A few years ago, I noticed that I was getting a lot of inquiries about ukulele lessons, and though I had never tried playing one, once I found out that it was similar to playing guitar, I decided to give it a try.
Wow, was I surprised. Not only does guitar knowledge easily translate to ukulele, it's practically a direct transfer. Plus, picking one up is extremely affordable considering the ukulele is one of the few instruments that allows people to legitimately play and sing the same time.
Nowadays, I find myself playing ukulele way more often than guitar; its uncanny portability allows me to throw it into my backpack and take it anywhere I might have spare time to fill.
Here's a how I went from guitar to ukulele.
There are so many similarities between ukulele and guitar that applying your guitar knowledge almost instantly allows you to play the ukulele and actually feel like you know what you're doing on it.
To start, anything you can do on the four high strings of the guitar you can do on the ukulele — it's just tuned to a different key.
Soprano and tenor ukuleles, the most common types, are tuned as though someone placed a capo on the fifth fret of guitar and only played the four high strings (DGBE).
Baritone ukuleles, on the other hand, are bigger and less common, but they are tuned exactly to the four high strings on a traditionally-tuned guitar.
The only real hindrance when it comes to going from guitar to ukulele is constantly having to transpose the chord shapes to account for that fifth fret guitar capo, which means any chord shape or scale pattern will be named a fifth down from what you're used to on guitar.
For example, a D chord shape on the guitar when played on the ukulele is actually a G chord in sound because D is the 5th note of the G major scale. (In other words, you travel five notes backward to get the correct name).
If you're like me, the transposing thing was annoying enough for me to wonder why I wouldn't just buy a baritone ukulele, but they really are less common and considerably more expensive too.
Also, a baritone is much deeper in sound than soprano or tenor ukuleles and is close enough to the sound of a guitar that it seems redundant.
Besides, because they’re so cheap, taking a flyer on a soprano ukulele was more convenient for me than the inconvenience having to transpose all the time.
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Although I still somewhat think of the ukulele as a respite from playing guitar, the more I play, the more I realize how beautiful it is in its own right.
To me, it sounds somewhat like a harp, and its simplicity and limitations make it interesting in a crossword puzzle kind of way.
Naturally, because it's much smaller than a guitar, it has a shorter range of notes available to play, and I like that because it helps me focus more at the task at hand, whether that’s playing melody lines, improvising with chord tones or breaking down complex chords to their essential notes.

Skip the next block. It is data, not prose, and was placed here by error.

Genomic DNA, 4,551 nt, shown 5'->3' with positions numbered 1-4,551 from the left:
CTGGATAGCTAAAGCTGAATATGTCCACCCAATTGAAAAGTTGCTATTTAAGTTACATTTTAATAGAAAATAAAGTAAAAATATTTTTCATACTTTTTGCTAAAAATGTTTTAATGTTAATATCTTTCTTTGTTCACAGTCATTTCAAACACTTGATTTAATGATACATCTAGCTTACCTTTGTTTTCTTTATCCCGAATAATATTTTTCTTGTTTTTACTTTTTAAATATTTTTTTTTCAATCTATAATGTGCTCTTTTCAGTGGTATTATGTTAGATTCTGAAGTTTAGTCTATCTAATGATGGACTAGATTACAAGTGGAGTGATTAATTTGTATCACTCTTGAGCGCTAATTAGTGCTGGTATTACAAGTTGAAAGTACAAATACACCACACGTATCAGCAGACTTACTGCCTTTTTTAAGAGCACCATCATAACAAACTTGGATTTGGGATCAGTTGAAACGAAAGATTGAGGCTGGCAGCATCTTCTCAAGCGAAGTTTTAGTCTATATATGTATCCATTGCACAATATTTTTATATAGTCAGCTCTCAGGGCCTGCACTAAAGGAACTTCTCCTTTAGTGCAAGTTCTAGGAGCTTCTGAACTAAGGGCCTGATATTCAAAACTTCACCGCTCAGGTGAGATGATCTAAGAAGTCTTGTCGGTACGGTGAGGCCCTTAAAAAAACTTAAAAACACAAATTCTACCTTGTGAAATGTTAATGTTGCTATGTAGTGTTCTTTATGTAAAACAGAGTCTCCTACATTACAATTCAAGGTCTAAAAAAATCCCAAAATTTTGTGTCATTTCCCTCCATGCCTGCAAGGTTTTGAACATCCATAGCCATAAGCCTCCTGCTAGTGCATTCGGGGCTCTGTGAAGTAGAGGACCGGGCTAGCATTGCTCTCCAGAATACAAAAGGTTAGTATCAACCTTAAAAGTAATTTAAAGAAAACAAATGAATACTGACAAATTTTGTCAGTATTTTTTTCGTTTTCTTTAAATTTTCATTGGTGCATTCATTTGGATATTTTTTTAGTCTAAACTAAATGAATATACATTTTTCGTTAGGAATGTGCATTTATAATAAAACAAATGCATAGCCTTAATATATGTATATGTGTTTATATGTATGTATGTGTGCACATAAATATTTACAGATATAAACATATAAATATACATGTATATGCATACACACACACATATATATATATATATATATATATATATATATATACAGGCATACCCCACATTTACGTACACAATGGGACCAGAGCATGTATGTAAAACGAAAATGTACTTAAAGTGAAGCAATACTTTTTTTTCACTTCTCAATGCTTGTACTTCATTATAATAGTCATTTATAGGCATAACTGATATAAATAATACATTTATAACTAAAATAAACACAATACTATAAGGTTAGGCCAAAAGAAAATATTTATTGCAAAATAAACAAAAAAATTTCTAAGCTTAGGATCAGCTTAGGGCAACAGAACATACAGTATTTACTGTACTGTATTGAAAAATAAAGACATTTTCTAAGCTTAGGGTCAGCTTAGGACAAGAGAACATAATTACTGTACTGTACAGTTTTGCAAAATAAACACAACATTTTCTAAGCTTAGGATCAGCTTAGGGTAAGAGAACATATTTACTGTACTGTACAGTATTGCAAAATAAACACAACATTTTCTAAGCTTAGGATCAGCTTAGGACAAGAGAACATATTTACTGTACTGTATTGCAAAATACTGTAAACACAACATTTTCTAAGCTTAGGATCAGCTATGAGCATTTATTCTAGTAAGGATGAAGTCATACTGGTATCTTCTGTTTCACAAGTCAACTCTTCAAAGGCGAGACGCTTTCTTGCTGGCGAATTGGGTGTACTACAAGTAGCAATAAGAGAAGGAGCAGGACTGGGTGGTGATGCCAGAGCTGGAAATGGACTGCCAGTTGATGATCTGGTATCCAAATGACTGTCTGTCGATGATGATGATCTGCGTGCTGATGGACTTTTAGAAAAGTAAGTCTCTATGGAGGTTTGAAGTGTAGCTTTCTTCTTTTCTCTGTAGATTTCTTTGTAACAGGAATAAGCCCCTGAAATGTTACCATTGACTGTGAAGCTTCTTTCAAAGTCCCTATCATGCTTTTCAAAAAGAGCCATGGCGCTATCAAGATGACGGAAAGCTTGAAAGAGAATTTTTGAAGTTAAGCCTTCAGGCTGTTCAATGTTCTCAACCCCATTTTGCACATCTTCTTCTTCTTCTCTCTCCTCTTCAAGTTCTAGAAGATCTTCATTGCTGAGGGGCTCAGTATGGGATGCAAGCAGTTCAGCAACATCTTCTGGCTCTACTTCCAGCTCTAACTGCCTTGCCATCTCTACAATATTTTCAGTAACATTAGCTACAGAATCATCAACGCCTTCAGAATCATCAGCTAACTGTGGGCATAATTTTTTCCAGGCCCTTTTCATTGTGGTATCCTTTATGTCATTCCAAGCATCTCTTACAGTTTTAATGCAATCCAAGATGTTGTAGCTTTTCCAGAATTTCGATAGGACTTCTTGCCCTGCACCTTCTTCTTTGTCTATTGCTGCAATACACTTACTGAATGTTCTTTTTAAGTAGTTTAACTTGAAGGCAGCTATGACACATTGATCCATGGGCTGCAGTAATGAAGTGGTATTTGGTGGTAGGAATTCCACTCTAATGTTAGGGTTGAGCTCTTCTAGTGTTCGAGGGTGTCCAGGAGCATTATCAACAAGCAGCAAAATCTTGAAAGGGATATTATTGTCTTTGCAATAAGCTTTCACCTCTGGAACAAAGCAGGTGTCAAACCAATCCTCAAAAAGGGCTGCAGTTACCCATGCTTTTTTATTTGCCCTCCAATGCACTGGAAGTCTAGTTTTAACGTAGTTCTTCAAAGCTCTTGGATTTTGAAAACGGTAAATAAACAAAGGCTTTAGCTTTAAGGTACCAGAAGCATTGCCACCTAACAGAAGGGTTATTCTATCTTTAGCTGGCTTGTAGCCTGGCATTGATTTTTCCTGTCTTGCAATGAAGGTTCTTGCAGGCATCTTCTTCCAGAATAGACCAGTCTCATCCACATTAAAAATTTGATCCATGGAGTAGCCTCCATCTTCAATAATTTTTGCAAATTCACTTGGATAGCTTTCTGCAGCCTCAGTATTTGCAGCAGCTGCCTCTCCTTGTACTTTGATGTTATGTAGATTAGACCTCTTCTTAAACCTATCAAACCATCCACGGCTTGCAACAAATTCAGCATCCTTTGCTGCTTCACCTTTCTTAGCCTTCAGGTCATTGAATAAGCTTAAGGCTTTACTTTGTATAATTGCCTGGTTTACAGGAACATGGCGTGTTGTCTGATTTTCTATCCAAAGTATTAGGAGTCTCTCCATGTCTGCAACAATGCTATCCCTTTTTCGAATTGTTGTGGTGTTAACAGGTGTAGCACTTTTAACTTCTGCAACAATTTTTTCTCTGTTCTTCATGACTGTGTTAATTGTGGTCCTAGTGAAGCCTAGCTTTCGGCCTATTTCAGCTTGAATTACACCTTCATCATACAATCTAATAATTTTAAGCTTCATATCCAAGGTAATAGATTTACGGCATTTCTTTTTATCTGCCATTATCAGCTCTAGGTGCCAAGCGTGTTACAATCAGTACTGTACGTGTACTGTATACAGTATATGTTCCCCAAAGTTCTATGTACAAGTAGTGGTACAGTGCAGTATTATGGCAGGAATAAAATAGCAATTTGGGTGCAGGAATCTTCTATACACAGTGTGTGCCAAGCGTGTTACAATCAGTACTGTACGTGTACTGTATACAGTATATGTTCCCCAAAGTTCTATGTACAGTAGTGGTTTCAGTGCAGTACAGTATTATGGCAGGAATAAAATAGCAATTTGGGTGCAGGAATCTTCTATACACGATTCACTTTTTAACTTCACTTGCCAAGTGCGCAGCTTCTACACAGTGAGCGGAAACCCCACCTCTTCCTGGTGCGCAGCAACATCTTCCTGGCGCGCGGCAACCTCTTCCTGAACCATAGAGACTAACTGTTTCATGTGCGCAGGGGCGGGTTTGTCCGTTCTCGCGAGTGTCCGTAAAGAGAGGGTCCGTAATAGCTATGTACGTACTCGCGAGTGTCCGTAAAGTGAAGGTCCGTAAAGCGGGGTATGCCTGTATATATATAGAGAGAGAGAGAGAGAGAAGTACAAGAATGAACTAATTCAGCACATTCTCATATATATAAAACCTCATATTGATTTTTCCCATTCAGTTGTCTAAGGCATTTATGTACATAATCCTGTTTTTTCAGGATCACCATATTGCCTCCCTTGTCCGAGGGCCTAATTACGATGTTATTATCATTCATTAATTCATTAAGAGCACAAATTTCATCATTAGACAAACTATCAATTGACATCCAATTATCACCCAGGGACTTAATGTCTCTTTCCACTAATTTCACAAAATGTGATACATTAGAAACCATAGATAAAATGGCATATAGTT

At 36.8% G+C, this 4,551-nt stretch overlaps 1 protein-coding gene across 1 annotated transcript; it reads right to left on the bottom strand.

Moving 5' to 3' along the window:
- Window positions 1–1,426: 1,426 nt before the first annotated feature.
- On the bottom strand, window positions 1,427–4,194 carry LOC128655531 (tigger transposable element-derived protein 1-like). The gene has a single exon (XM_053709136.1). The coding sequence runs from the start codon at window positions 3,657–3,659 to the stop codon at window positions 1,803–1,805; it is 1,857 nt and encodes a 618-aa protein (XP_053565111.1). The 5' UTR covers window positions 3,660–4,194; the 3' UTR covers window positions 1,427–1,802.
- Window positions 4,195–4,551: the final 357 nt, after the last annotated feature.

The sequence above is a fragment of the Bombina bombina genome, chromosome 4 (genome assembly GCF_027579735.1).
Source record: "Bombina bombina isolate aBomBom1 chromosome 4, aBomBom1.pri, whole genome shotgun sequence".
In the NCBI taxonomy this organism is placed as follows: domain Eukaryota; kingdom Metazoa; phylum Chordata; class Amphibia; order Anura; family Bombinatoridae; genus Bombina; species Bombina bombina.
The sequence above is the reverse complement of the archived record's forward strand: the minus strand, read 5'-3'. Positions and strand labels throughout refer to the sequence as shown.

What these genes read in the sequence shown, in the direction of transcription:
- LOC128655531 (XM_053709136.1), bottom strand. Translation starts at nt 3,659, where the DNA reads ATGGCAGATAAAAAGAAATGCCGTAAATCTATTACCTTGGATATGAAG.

In essence, without two extra strings to account for, the ukulele allows me to explore using more complicated theory more easily.
One of the things I love about the ukulele is that there's no ego about it; nobody expects anyone to be a ukulele hero.
If I have extended periods of time with the ukulele, like if I'm camping or something, I venture more into the weeds of chord melody, jazz or blues, but most of the time, I just transpose all of my favorite tunes to the key of C (because that's the easiest key to play in) and just sing songs.
I even convinced my wife to learn the four chords in the key of C, and once in a while I can get her to play along with me on some songs.
It's funny, because I like singing my favorite songs so much, I still do most of my playing with the basic chords you would learn on the first day of ukulele lessons — and it has kept me entertained for years.
The ukulele is little instrument that packs a big punch. Not only does it allow you to accompany yourself on thousands of songs with a relatively low degree of difficulty, but it's pretty cost-effective as well.
Plus, if you know how to play guitar, you have solid head start on playing the ukulele. Still, taking ukulele lessons can help fill in any gaps you may have that could hinder your ability to become a polished player on your own.
Contact us today if you are interested taking ukulele lessons to learn or get better at playing your favorite songs.
PDF eBook — $4.99
This 10-step, straight-to-the-point guide shows you everything you need to play and sing songs on the ukulele. With these instructions, most people can start actually playing songs they want to play in less than a few hours. The book also contains next steps for getting as good as you probably ever need to be.
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